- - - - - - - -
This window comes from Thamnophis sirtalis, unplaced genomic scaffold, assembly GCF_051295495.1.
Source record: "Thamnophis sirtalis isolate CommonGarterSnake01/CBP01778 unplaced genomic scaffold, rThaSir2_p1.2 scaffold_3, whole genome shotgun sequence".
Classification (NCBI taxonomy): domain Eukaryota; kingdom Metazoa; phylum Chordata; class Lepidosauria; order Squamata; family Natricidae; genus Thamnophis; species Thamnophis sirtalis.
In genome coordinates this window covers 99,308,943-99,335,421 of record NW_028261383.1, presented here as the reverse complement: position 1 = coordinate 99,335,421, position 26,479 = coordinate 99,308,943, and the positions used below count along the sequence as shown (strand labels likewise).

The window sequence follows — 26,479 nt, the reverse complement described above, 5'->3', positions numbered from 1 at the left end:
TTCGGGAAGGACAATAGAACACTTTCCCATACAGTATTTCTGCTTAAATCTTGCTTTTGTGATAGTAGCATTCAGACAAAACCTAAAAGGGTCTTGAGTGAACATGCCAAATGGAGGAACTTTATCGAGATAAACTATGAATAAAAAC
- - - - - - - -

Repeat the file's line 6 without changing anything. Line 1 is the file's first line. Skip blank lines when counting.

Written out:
TTCGGGAAGGACAATAGAACACTTTCCCATACAGTATTTCTGCTTAAATCTTGCTTTTGTGATAGTAGCATTCAGACAAAACCTAAAAGGGTCTTGAGTGAACATGCCAAATGGAGGAACTTTATCGAGATAAACTATGAATAAAAAC